S&P downgrades China citing build up of debt

Timing raises eyebrows just weeks ahead of a twice-a-decade Communist Party Congress

Xi Jinping, China’s president, arrives on stage to deliver a speech at Seoul National University in Seoul, South Korea.

Xi Jinping, China’s president, arrives on stage to deliver a speech at Seoul National University in Seoul, South Korea.

 

S&P Global Ratings downgraded China’s long-term sovereign credit rating on Thursday, less than a month ahead of one of the state’s most sensitive political gatherings, citing increasing risks from its rapid build-up of debt.

S&P’s one-notch downgrade to A+ from AA- comes as Beijing grapples with the challenges of containing financial risks stemming from years of credit-fuelled stimulus to meet ambitious government economic growth targets.

“The downgrade reflects our assessment that a prolonged period of strong credit growth has increased China’s economic and financial risks,” S&P said in a statement, adding that the ratings outlook was stable.

S&P had said in June there was a “real” chance of a downgrade and a decision would be made based on whether China is able to move away from a credit-driven growth strategy. The demotion follows a similar move by Moody’s Investors Service in May.

While S&P’s move put its China ratings on par with those of Moody’s and Fitch, the timing raised eyebrows just weeks ahead of a twice-a-decade Communist Party Congress (CPC), which will see a key leadership reshuffle and the setting of policy priorities for the next five years.

“The downgrade is a timely reminder for the authorities that China needs to bite the bullet on some of the more painful reforms that have been left to last, namely corporate deleveraging and restructuring of state-owned companies,” said Rob Subbaraman, an economist at Nomura in Singapore.

“The focus needs to shift from quantity to quality of growth. I hope that later this year China lowers its GDP growth target to 6 per cent to 6.5 per cent, or not have one at all. That would be a positive sign.”

The International Monetary Fund warned this year that China’s credit growth was on a “dangerous trajectory” and called for “decisive action”, while the Bank for International Settlements said last September that excessive credit growth was signalling a banking crisis in the next three years.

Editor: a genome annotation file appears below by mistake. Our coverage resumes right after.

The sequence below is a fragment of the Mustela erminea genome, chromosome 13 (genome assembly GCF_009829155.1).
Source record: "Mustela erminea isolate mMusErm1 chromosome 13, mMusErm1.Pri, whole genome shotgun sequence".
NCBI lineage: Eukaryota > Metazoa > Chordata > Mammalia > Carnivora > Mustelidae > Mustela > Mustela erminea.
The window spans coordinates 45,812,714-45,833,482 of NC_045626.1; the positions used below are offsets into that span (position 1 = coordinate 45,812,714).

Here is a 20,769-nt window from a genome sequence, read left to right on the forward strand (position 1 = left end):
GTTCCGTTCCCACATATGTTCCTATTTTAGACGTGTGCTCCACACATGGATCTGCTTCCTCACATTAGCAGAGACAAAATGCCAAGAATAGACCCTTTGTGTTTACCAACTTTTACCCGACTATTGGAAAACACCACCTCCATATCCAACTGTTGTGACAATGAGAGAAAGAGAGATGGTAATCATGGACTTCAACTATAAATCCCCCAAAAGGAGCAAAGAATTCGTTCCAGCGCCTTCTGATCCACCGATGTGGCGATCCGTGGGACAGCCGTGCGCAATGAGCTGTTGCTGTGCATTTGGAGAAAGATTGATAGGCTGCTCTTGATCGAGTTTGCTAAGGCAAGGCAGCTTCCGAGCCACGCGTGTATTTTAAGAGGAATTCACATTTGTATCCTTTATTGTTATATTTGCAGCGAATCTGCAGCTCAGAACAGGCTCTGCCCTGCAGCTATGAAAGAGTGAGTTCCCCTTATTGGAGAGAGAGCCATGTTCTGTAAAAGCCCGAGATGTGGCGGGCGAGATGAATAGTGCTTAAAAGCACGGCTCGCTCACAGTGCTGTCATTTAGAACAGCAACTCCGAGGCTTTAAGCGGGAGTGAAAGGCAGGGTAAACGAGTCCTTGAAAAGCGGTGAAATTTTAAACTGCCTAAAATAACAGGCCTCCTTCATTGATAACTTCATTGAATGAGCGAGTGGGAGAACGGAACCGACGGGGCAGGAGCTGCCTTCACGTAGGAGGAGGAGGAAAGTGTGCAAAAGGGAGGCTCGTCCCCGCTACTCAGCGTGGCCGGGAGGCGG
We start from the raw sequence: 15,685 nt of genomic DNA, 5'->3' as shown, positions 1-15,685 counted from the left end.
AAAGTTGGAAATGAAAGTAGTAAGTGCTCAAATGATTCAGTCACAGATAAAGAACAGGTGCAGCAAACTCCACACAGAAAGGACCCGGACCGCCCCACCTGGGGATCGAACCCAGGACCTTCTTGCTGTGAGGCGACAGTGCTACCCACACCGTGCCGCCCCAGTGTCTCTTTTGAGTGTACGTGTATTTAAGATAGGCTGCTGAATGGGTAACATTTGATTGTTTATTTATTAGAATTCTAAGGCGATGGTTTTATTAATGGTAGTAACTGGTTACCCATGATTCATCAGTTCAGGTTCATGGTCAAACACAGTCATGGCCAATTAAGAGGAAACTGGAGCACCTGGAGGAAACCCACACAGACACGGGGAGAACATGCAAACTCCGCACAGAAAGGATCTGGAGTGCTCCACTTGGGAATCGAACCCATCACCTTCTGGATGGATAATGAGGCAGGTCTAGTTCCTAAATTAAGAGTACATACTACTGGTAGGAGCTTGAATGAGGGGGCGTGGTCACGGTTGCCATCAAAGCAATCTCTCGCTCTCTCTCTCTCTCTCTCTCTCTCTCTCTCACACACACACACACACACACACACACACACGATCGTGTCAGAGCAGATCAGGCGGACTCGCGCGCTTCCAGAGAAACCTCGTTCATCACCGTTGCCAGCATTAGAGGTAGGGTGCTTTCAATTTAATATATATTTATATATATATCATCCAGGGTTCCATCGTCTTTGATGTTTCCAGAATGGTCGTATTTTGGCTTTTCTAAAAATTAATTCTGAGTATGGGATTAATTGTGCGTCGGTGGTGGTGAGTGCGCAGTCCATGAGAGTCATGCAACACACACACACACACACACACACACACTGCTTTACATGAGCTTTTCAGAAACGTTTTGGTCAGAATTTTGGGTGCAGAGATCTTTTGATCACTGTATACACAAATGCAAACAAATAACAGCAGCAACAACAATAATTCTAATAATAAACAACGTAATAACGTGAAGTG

The IMF said in August it expected China’s total non-financial sector debt to rise to almost 300 per cent by 2022, up from 242 per cent last year.

While worries about China’s sustained strong credit growth are increasing in some quarters, first-half economic growth of 6.9 per cent beat expectations and some analysts said the downgrade would have little impact on financial markets.

“The decision was a catch-up with the other two credit agencies, instead of an initiative. Its impact on financial markets would very limited,” said Ken Cheung, senior Asian FX strategist at Mizuho Bank in Hong Kong.

“For those invested in yuan-denominated bonds, they care more about yuan expectations. The downgrade decision is likely to have limited impact on capital inflows as well.”

China’s stock markets had closed Thursday before the downgrade, and there was little reaction in the yuan currency.

While risks are rising, S&P said the government’s recent efforts to reduce corporate leverage could stabilise conditions in the medium term.

“However, we foresee that credit growth in the next two to three years will remain at levels that will increase financial risks gradually,” S&P said.

S&P also lowered China’s short-term rating to A-1 from A-1+.

“It is in recognition of the reality that, concerns notwithstanding, the authorities are not planning to rein in credit growth in a forceful way,” said Louis Kuijs at Oxford Economics in Hong Kong.

-Reuters